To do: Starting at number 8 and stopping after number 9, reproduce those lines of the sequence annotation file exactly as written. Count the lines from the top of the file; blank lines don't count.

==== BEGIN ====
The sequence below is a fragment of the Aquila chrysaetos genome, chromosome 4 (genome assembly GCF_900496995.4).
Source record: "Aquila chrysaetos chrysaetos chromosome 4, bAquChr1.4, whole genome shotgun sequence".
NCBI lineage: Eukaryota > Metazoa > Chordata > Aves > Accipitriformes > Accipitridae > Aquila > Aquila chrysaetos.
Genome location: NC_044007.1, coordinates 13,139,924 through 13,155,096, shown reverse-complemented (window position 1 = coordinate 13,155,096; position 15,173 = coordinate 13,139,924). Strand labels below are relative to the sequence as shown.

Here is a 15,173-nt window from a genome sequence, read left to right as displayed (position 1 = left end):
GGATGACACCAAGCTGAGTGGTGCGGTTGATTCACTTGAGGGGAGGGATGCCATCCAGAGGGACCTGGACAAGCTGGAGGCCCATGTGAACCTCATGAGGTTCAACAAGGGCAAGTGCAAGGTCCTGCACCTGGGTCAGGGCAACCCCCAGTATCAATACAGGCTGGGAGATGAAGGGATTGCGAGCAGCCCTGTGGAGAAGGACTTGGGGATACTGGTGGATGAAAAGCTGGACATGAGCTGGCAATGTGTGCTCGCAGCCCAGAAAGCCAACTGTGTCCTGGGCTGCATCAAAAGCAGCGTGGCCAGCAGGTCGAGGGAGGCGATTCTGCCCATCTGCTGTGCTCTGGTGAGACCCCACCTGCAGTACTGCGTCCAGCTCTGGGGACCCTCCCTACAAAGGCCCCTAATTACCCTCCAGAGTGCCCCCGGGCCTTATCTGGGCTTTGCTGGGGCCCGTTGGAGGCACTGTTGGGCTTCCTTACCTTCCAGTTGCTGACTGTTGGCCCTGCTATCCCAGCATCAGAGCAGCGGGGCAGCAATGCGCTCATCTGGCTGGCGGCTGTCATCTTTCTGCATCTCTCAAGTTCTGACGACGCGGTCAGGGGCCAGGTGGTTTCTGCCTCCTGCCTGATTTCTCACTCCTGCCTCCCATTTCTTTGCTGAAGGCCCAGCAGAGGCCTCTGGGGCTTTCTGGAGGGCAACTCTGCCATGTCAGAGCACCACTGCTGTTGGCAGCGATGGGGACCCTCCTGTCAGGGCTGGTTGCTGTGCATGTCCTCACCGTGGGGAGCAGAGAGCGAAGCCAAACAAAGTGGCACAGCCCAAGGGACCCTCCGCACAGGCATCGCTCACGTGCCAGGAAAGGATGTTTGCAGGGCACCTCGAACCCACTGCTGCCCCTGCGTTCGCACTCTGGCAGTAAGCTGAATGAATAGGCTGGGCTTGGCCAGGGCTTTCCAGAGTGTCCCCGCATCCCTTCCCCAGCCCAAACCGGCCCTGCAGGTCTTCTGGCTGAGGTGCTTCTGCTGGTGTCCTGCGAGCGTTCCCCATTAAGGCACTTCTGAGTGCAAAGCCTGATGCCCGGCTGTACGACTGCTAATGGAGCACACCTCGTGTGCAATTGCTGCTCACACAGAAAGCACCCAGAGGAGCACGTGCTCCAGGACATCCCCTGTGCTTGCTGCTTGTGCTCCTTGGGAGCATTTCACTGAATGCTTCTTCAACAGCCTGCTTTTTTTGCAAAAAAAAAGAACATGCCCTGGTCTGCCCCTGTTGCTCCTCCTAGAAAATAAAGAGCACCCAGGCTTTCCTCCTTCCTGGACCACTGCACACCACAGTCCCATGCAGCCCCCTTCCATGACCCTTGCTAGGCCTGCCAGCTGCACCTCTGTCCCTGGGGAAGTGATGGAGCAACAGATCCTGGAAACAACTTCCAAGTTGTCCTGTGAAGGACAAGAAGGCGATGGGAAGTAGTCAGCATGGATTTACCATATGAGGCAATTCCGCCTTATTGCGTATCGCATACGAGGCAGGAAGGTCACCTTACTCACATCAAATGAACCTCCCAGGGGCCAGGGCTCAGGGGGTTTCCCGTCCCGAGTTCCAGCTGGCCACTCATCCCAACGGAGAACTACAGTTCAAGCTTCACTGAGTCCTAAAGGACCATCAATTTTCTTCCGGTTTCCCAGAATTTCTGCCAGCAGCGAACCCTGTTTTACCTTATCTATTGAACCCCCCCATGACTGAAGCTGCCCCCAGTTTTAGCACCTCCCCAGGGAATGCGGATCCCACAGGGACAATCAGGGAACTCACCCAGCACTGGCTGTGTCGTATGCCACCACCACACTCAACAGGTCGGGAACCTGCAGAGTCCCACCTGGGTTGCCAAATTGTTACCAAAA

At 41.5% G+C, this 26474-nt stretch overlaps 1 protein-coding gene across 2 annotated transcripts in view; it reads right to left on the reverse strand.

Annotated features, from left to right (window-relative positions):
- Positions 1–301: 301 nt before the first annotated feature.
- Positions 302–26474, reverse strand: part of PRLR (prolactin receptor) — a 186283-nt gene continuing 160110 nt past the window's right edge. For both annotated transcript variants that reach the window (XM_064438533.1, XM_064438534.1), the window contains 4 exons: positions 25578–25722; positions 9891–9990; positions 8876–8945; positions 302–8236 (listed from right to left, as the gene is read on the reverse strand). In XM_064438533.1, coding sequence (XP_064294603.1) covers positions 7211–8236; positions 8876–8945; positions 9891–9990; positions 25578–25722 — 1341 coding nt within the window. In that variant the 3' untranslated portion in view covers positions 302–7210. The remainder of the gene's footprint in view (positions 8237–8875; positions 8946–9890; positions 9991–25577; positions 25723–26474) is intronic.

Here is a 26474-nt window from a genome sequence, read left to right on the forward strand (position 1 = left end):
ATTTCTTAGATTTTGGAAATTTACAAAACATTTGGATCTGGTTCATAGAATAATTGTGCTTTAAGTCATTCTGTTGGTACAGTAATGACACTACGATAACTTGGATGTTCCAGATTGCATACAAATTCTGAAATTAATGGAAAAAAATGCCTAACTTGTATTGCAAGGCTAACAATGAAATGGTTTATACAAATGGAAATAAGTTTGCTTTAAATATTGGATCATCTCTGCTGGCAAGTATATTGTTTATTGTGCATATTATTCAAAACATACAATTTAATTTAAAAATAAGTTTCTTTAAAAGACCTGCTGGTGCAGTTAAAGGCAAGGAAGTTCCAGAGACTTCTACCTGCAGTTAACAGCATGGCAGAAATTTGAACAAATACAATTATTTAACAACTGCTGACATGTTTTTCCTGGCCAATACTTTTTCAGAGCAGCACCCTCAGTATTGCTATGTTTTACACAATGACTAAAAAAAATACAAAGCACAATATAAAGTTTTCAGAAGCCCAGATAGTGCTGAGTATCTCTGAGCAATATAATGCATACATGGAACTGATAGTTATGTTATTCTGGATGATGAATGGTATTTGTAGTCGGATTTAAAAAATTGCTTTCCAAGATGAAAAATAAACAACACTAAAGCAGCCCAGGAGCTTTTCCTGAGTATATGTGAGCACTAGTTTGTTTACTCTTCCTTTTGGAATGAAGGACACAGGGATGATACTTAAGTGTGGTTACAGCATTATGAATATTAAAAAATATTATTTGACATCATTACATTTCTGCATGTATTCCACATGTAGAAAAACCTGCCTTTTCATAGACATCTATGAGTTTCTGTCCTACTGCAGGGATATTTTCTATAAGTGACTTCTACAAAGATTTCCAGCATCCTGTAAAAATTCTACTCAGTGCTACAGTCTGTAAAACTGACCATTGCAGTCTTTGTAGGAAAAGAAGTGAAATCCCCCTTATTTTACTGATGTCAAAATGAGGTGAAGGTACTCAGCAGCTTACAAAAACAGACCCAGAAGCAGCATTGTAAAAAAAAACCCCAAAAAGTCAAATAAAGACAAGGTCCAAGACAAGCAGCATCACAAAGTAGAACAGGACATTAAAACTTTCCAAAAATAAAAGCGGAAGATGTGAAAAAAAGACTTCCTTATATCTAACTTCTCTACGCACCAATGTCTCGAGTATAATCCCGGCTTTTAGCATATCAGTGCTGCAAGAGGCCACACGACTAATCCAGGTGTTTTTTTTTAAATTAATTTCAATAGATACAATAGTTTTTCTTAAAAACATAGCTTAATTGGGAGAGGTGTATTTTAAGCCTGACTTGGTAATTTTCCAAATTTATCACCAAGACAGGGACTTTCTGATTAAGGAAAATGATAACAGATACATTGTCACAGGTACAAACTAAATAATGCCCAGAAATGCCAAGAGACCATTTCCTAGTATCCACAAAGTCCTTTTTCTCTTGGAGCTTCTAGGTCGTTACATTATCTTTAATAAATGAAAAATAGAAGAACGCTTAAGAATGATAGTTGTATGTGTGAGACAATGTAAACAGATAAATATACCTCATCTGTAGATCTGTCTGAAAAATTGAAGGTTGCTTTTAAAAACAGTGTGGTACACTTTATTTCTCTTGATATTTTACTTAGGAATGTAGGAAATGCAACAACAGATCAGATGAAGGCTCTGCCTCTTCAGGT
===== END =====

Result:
Annotated features, from left to right (window-relative positions):
- Positions 1–301: 301 nt before the first annotated feature.